Yate Heritage Centre: Remembering trips to the seaside

HOPEFULLY you will be enjoying some summer sunshine by the time you are reading this article.

As temperatures rise, we often turn our thoughts to holidays.

The history of the holiday demonstrates how much expectations have changed.  Although Yate was blessed with a railway station from as early as 1844, oral history research confirms that few locals enjoyed holidays as we understand them today.

Up until the First World War, the Yate area remained a farming community. Looking after animal stock precluded any thoughts of a week by the sea, even at nearby locations such as Weston-super-Mare.

Arguably, not going on a seaside holiday was ingrained in the farming culture.

David Gallop recalled going decades without a holiday of any kind: farming was a way of life, and holidays got in the way.

The day trip was one means of seeing the sea. The gateway to seaside adventures was the day trip to Weston.

The chapel or church outing enabled children and families to travel to Weston, whether by charabanc (mainly 1920s), bus or coach. Local buses, especially from outlying villages, were few and far between and therefore any trip was a major undertaking.

Yet holidays caught on, and soon local people started to venture further afield.

Trains to Weymouth, Torquay…and Severn Beach

In the immediate post-war period, increasing numbers of people travelled to far-flung destinations. Trains and buses enabled people to go to Weymouth, Torquay and Paignton for a week in a B&B.  Local resorts also came into their own, for those unable or unwilling to go further. The train or even motorbike side car could take you to Weston or even Severn Beach.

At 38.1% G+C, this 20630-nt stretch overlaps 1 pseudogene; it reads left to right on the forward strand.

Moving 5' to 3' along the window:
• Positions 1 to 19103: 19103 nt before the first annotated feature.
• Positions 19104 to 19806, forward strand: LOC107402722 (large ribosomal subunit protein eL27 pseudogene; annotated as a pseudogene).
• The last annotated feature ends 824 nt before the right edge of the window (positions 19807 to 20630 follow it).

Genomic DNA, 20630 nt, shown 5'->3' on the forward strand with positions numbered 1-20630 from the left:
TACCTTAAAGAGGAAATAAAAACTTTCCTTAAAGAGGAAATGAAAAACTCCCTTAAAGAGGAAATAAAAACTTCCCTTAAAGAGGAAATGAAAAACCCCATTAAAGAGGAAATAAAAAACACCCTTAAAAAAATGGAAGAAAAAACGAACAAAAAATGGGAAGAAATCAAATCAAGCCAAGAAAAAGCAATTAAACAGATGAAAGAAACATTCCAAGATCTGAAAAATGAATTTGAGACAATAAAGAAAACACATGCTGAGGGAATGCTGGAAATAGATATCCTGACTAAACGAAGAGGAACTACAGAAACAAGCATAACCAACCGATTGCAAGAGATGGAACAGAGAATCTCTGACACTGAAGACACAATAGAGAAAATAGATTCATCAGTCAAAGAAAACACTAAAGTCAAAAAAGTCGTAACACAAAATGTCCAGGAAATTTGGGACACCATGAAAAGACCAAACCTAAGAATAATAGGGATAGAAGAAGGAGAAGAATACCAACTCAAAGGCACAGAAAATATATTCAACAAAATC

Irene Barnard recalls a week’s holiday to Severn Beach in the 1940s. Green corrugated iron chalets resounded to the sound of heavy rain hitting the building, drowning out any conversation. The picture is completed by blocks of toilets and washbasins, offering only cold water.

The Nelson family holiday to Paignton, 1955. Picture: G Nelson

The 1960s and 1970s ushered in the modern age. Newcomers to Yate came to expect a foreign holiday.

Jim Ruston, a TV installer based in Yate Shopping Centre, recalled the mind-numbing regularity of seeing a bull or señorita statuette above the TV in the new houses of South Yate.

If finances allow, the world has now become our oyster. Today, many fret about our carbon footprint and air miles, but holidays to Florida and the Mediterranean remain de rigueur for many. Yet the nature of the holiday has changed rapidly, and the history of our seaside holidays is far from over.

The Yate by the Sea exhibition is on at Yate Heritage Centre until June 15.

Yate Heritage Centre is part of Yate Town Council.

David Hardill

Top picture: Colin Groves on a donkey during the family’s trip to Spain in 1972. Picture: J Groves